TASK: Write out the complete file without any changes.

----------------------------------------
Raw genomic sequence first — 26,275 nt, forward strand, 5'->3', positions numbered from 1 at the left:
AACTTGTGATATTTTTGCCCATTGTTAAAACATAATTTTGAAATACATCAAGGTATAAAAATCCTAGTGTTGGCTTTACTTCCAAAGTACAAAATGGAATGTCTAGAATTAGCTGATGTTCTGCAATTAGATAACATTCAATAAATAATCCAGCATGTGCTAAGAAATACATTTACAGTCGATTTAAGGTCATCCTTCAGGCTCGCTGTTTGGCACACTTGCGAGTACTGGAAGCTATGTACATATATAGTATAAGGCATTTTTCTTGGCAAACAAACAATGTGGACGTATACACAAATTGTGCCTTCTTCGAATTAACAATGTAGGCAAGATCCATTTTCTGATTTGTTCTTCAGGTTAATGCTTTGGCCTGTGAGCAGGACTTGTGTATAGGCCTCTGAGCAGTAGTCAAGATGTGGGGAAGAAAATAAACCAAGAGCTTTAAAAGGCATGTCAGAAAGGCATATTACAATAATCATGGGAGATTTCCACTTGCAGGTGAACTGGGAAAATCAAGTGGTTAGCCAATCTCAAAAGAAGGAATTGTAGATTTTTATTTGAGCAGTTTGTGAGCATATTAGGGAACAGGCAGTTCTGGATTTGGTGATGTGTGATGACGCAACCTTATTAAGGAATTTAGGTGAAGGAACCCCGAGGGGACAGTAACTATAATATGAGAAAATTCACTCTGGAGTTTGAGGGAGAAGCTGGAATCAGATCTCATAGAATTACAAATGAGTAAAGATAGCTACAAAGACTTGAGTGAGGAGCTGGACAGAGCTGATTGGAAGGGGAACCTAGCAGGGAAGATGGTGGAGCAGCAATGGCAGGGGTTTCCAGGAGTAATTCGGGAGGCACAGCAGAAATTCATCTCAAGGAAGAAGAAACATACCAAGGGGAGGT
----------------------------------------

Raw genomic sequence first — 26,275 nt, forward strand, 5'->3', positions numbered from 1 at the left:
AACTTGTGATATTTTTGCCCATTGTTAAAACATAATTTTGAAATACATCAAGGTATAAAAATCCTAGTGTTGGCTTTACTTCCAAAGTACAAAATGGAATGTCTAGAATTAGCTGATGTTCTGCAATTAGATAACATTCAATAAATAATCCAGCATGTGCTAAGAAATACATTTACAGTCGATTTAAGGTCATCCTTCAGGCTCGCTGTTTGGCACACTTGCGAGTACTGGAAGCTATGTACATATATAGTATAAGGCATTTTTCTTGGCAAACAAACAATGTGGACGTATACACAAATTGTGCCTTCTTCGAATTAACAATGTAGGCAAGATCCATTTTCTGATTTGTTCTTCAGGTTAATGCTTTGGCCTGTGAGCAGGACTTGTGTATAGGCCTCTGAGCAGTAGTCAAGATGTGGGGAAGAAAATAAACCAAGAGCTTTAAAAGGCATGTCAGAAAGGCATATTACAATAATCATGGGAGATTTCCACTTGCAGGTGAACTGGGAAAATCAAGTGGTTAGCCAATCTCAAAAGAAGGAATTGTAGATTTTTATTTGAGCAGTTTGTGAGCATATTAGGGAACAGGCAGTTCTGGATTTGGTGATGTGTGATGACGCAACCTTATTAAGGAATTTAGGTGAAGGAACCCCGAGGGGACAGTAACTATAATATGAGAAAATTCACTCTGGAGTTTGAGGGAGAAGCTGGAATCAGATCTCATAGAATTACAAATGAGTAAAGATAGCTACAAAGACTTGAGTGAGGAGCTGGACAGAGCTGATTGGAAGGGGAACCTAGCAGGGAAGATGGTGGAGCAGCAATGGCAGGGGTTTCCAGGAGTAATTCGGGAGGCACAGCAGAAATTCATCTCAAGGAAGAAGAAACATACCAAGGGGAGGT